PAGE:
I don't understand by depicting the events on a shirt is showing that his family is innocent....??? He said this prompted him b/c of jeers after the terrorist attacks? Why not do it a long time ago? Why now?

    What message are the parents sending?
  6. by   SmilingBluEyes
    I have to agree with Suzy 100%. It's inappropriate and inflammatory. Would NOT let my kid wear such things.
  7. by   sbic56
    There is too much room for misconstruing the message this boy wanted to get across. Obviously, he was sick of being a target of racism and thought that if he made it clear who the true terrorist was, he'd be left alone. It is sad that he was even further alienated by being suspended. It was a sticky situation that was poorly handled, IMO.
  8. by   SharonH, RN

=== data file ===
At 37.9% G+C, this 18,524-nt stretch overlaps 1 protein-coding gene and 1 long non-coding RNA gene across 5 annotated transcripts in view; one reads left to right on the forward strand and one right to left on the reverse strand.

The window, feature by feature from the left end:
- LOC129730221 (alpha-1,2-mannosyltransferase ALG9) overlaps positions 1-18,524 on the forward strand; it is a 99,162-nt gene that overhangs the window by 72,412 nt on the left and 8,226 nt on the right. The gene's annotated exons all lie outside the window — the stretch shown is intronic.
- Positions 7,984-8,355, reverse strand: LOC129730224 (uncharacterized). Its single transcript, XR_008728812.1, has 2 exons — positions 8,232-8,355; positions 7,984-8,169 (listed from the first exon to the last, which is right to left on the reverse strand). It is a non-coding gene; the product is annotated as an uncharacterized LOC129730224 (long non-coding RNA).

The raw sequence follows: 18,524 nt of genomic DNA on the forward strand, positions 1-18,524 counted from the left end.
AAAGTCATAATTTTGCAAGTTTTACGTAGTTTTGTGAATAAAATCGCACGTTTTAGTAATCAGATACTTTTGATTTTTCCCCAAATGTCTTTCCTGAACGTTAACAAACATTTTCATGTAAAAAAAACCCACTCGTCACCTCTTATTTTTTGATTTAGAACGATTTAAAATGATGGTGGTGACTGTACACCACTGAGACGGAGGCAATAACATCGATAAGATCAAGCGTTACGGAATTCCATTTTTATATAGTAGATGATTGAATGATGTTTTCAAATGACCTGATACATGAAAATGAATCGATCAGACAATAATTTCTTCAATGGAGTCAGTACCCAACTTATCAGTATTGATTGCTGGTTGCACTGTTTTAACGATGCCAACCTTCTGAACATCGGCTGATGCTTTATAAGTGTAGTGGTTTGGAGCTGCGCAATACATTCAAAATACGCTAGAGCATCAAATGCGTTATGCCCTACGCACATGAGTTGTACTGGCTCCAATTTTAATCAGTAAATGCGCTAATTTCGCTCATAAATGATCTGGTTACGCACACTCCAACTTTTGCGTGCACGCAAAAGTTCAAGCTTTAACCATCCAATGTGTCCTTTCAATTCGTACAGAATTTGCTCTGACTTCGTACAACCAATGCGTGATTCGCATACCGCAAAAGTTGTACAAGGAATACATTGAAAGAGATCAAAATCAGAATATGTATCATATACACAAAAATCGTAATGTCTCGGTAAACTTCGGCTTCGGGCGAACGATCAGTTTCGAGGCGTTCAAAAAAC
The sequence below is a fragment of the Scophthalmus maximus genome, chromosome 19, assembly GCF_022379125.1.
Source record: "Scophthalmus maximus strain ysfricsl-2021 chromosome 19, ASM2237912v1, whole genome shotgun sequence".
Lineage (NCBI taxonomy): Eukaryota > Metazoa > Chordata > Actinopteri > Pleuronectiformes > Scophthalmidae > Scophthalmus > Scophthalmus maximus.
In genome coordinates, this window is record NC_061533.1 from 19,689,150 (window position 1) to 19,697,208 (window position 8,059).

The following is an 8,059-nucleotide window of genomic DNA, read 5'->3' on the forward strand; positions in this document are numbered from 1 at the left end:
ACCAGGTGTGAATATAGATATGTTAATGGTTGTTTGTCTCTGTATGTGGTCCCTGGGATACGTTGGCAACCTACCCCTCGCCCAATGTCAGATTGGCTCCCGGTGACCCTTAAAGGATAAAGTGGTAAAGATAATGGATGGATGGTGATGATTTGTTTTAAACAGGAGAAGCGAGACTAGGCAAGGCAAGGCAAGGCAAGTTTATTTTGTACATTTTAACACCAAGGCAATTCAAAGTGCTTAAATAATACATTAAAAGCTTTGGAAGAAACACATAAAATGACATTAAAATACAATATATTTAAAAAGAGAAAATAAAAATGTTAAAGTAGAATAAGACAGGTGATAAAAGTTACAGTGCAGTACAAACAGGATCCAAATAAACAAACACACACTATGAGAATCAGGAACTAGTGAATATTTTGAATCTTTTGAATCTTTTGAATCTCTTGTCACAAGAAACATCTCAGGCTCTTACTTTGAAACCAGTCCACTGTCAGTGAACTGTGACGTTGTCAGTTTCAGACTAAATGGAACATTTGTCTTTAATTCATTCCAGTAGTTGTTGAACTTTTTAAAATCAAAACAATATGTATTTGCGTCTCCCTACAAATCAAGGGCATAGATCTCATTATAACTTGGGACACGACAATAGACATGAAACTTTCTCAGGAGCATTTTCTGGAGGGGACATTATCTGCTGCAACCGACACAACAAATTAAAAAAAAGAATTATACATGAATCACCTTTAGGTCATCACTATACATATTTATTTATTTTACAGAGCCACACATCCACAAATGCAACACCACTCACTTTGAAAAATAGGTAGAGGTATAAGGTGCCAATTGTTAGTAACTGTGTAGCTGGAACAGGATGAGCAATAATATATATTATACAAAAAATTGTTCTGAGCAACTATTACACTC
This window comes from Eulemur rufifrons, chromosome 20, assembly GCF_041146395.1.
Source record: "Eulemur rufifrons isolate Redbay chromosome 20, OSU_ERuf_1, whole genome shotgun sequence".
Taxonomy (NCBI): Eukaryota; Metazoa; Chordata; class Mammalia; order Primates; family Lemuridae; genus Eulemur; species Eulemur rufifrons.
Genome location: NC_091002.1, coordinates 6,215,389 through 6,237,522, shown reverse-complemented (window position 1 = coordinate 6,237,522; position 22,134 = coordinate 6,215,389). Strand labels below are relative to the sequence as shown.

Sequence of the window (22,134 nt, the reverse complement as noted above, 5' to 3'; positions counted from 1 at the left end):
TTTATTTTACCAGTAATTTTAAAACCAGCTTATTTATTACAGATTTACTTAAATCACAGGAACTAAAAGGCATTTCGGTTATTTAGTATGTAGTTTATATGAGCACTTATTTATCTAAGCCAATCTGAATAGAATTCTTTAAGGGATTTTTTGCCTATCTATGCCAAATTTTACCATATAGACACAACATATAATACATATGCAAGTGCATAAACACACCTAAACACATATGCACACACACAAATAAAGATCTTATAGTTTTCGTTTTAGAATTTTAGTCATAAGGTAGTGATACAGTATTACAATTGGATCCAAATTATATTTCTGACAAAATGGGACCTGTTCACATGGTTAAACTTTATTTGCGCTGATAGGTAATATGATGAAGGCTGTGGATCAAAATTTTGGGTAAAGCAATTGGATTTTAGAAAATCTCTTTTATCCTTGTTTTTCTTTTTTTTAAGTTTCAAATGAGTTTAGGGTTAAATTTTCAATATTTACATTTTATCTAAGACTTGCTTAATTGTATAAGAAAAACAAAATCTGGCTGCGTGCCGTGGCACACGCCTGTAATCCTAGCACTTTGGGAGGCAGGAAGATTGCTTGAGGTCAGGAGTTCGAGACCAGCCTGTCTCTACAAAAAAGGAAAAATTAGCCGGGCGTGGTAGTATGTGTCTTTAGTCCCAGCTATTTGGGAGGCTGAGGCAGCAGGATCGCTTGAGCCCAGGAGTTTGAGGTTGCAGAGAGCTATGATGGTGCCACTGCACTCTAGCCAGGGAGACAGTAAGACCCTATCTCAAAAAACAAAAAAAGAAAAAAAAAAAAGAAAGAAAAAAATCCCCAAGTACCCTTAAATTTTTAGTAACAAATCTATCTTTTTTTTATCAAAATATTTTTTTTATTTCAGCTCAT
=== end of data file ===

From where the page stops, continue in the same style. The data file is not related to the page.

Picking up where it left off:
I feel bad for that kid. Obviously, he chose the wrong way to make his statement but I think the school is overreacting and punishing him too harshly especially in light of his explanation. I wonder if they have addressed the behavior he has experienced at all? I doubt it.
  9. by   Asiancutie
    Agree with Susy.
  10. by   emily_mom
    Everyone has a reason....doesn't make it right.

    If he wanted to make a statement, he should have honored the victims.
  11. by   Q.
    Originally posted by SharonMH31
    I wonder if they have addressed the behavior he has experienced at all? I doubt it.
    Good point Sharon, except you have to wonder if they were made aware of the problem when it occurred. For this kid to draw and wear a shirt over a year later (going on two years) lends me to believe that either: